Even the most vigilant homeowner can’t guard against every eventuality, and it could happen to you: flooding, water damage, and property loss. As devastating as the experience can be, there’s no time to feel sorry for yourself. Take action immediately with these tips for restoring your home after a flood.

Protect Yourself First

Once you discover the water, take some precautionary measures. Turn off the electricity until a professional tells you that you can turn it back on. If you want to try to save some items, wear protective clothing like rubber boots and gloves. In some cases, it’s best to leave your home until restoration gets underway.

Inform Your Insurance Company

This is what you pay them for, and it’s time for them to come through. Whether the problem results from leaking pipes, stormwater, sewer backup, or some other cause, they can advise you on the steps you need to take. Take photos of the damage and write notes on the value of items you must discard. An adjuster will make an appointment to assess the situation. If they tell you that your policy doesn’t cover flooding, you probably won’t renew that policy.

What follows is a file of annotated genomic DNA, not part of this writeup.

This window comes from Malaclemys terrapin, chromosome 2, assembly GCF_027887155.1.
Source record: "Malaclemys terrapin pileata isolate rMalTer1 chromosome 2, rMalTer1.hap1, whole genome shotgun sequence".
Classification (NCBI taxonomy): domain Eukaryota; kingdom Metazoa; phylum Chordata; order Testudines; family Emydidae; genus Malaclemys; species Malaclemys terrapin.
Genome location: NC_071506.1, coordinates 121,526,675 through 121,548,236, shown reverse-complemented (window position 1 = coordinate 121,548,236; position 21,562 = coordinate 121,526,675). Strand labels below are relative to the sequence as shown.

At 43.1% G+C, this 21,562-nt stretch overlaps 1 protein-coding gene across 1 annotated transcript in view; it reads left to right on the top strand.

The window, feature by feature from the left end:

Remove Standing Water

Contacting a professional water removal service is usually the most effective response to flooding, but you can pitch in before they arrive. Time is of the essence because water can seep further into the home’s foundation. Sweep the water outside if you can or use buckets to bail it. A wet-dry vacuum can pump out up to ten gallons a minute; borrow one from a neighbor or rent one.

Circulate Dry Air

Once you’ve thrown out the rugs and carpet and removed the water, it’ll take a while to thoroughly dry the area. Do all you can to decrease humidity levels with air conditioning, open windows, and fans. Depending on how deep the moisture has penetrated, you might face more surprises: disease-causing pathogens and mosquitos, weakened wallboards and ceilings, corrosion in the electrical system, and more.

Test for the Presence of Mold

Mold can begin to grow and spread within 48 hours of a flood. Soon, the mold’s reproductive spores will be airborne, and it can cause respiratory problems. Then, you won’t just need tips for restoring your home after a flood—you’ll need tips for restoring your health, too. You can tackle some mold yourself if you exercise caution. In most cases, though, you’ll want to call remediation specialists who can test the air and surfaces to identify the species of mold. Mold can lurk in the walls, too. If you want your home to survive the flood intact, it’s worth it to get those expert opinions.

Denise Lockwood has an extensive background in traditional and non-traditional media. She has written for Patch.com, the Milwaukee Business Journal, Milwaukee Magazine and the Kenosha News.